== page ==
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-Press the bath bomb mixture into empty contact lens cases and gently tap the backs with a spoon to remove fizz tablets. It may take a few tries to get the hang of it! If they don’t stick together, try adding a little more oil and mixing again. Dry the bath fizzies on a plate or cooking sheet and package in cellophane bags or pretty baking cups for friends and family. Use your fizz bombs within a few weeks for maximum fizziness!

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-Older kids can make larger “bath bombs” using molds for round ice cubes (which we found at Target.) Double or triple the recipes, gently press some mixture into each side of the mold, and mound a little extra on each side. Press the mold together to compress the bath bomb mixture into a single ball. Tap one side gently with the back of a spoon and gently open the mold to release that side of the sphere. Hold it in your palm and repeat with the other side to release the entire bath bomb from the mold.

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The science behind the fun: The chemical name for baking soda is sodium bicarbonate, and cream of tartar is potassium bitartrate, or potassium hydrogen tartrate. When you mix them together in water, you create a chemical reaction that forms carbon dioxide gas bubbles! It’s interesting to note that at temperatures below 76 degrees F (25 C), coconut oil is a solid, but that at temperatures above this, it melts into a clear liquid. How does this affect your bath fizzies? Will they work in cold water as well as they do in warm water? Try it!

 

 

Six Quick and Easy Halloween Science Experiments

 - by KitchenPantryScientist

Here are some great last-minute experiments to make your Halloween more fun and spooky! Watch the TV segment I did to see how much fun they are, and look for links to directions below the video.

Click on these links for instructions on how to make Frankenworms, Cornstarch Goo, Mad Scientist’s Green Slime, Alien Monster Eggs, Magic Potion and Bags of Blood. You can find more experiments by scrolling down on my website!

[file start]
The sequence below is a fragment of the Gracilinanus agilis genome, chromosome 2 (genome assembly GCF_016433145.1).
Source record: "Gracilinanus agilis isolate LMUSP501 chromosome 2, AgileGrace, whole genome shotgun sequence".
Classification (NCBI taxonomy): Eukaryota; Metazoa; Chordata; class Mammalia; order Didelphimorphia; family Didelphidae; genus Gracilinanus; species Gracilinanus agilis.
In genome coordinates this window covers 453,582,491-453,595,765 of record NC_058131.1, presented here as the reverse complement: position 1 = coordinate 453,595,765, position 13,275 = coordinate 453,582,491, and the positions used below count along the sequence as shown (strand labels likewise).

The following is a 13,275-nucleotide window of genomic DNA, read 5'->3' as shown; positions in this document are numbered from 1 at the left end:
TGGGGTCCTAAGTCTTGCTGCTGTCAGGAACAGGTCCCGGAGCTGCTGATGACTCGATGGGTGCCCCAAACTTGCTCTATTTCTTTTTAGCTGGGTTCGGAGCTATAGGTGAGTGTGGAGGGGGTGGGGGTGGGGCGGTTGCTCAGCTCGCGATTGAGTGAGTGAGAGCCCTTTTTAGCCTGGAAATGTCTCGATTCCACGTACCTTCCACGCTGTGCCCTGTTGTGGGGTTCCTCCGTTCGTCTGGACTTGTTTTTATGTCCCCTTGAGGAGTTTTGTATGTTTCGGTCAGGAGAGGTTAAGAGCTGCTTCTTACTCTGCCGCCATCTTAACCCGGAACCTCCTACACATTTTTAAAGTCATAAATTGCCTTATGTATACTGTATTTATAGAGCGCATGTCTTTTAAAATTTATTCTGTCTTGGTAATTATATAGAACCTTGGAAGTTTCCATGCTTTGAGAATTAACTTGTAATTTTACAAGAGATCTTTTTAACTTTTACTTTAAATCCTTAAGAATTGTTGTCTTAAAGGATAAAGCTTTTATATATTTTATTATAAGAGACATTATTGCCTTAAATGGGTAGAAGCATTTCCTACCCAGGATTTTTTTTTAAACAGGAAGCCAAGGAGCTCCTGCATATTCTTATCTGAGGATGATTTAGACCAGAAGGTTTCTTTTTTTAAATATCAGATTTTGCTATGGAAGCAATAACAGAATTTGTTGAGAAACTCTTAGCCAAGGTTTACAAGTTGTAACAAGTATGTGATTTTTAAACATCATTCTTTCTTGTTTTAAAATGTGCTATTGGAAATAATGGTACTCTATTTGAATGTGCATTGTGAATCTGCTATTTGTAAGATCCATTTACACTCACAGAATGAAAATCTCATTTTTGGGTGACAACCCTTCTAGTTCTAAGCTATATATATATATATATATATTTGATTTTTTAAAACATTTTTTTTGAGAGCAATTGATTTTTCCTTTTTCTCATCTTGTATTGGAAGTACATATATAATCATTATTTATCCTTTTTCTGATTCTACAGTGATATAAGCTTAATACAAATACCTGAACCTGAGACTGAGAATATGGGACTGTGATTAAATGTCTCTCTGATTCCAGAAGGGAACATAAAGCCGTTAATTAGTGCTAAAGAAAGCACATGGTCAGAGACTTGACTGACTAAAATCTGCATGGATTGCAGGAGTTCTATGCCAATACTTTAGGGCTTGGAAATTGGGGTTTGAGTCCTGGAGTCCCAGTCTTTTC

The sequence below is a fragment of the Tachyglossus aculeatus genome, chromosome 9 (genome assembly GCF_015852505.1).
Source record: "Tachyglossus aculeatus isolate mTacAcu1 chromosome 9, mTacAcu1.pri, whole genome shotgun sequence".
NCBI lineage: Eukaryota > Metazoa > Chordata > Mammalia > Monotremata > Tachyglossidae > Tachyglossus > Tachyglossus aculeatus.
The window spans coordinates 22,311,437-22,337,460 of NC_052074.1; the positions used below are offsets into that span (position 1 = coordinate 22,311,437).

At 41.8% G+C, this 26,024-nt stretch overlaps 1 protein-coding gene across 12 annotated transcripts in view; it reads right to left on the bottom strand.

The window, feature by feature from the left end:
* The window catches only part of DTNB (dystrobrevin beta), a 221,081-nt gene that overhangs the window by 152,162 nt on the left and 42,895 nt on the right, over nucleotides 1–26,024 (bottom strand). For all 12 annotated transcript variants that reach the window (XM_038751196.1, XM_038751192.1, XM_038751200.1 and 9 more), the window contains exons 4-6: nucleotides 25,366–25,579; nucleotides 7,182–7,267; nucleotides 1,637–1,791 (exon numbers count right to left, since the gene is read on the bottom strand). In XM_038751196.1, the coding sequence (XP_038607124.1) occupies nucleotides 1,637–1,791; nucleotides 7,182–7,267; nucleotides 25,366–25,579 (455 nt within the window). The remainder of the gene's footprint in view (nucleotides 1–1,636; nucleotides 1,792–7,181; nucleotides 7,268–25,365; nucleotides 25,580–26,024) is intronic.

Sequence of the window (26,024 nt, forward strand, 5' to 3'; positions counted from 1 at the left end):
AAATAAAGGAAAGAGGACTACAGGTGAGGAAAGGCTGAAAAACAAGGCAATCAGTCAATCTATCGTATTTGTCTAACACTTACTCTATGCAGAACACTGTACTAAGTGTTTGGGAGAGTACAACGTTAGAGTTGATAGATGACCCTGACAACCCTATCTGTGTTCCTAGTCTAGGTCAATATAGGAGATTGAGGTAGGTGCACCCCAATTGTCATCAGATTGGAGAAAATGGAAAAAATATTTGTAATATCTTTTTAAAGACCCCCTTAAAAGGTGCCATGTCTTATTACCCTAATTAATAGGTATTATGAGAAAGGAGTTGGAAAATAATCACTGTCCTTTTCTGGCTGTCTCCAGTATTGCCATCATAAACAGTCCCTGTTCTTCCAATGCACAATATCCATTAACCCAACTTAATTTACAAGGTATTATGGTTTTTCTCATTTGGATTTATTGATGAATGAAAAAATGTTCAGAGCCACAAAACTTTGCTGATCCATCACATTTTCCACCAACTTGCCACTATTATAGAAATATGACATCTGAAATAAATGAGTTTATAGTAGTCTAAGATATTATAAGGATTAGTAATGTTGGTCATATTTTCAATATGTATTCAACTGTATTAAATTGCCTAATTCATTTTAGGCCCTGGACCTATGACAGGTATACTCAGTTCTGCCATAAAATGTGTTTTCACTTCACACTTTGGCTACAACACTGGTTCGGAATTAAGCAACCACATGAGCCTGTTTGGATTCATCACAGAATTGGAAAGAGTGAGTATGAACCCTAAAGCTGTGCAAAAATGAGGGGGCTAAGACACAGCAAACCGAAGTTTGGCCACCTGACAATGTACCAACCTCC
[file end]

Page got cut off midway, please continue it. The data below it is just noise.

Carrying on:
Happy Halloween!

Halloween Science: Magic Potion

 - by KitchenPantryScientist

It’s simple to stir up some Halloween magic with a head of red cabbage and some baking soda and vinegar.

Magic Potion, from “Kitchen Science Lab for Kids” Quarry Books -photo by Amber Procaccini

Chop us half a head of red cabbage (with adult supervision, of course), put it in a sauce pan, cover it with water and boil for 10 minutes or so, until the water turns purple. Let it cool, strain out the cabbage and save the purple juice, which is your Magic Potion.

Pour about half a cup of the purple juice into each of two clear cups or bowls.

To one cups, add 2 tsp. baking soda and stir. What happens?

To the other cup, add 1/4 cup vinegar. Amazing!

Now, put the two cups on a tray or cookie sheet and pour the pink cup into the blue cup quickly. Woo Hoo!

Here’s a video, if you want to see how the experiment works.

What happened?

Everything in our world is made of very tiny pieces called atoms. When atoms bond to other atoms, they form groups of linked atoms called molecules.

Purple cabbage juice is called an acid-base indicator. The molecules in the cabbage juice magic potion change when exposed to an acid or base, making the potion change color.  Vinegar is an acid (acetic acid), which turns the potion pink and baking soda (sodium bicarbonate) is a base, which turns it blue or green.

When you mix the vinegar potion and baking soda potion together, a chemical reaction occurs and you make Carbon Dioxide gas.  That’s why you see bubbles!

Soak coffee filters in leftover cabbage juice (if you have any) to make Homemade Litmus Paper!

Have fun experimenting! Happy Halloween!

Halloween Science: Oozing Monster Heads

 - by KitchenPantryScientist

IMG_4912Combine science and art in this awesome experiment!

You’ll need 8 oz water bottles, glue, Borax detergent, baking soda and vinegar.

First, decorate full 8 oz water bottles with tape, marbles and whatever else you can find.

Then, follow these directions to make foaming slime ooze out of their heads, using a simple chemical reaction! You’ll love it!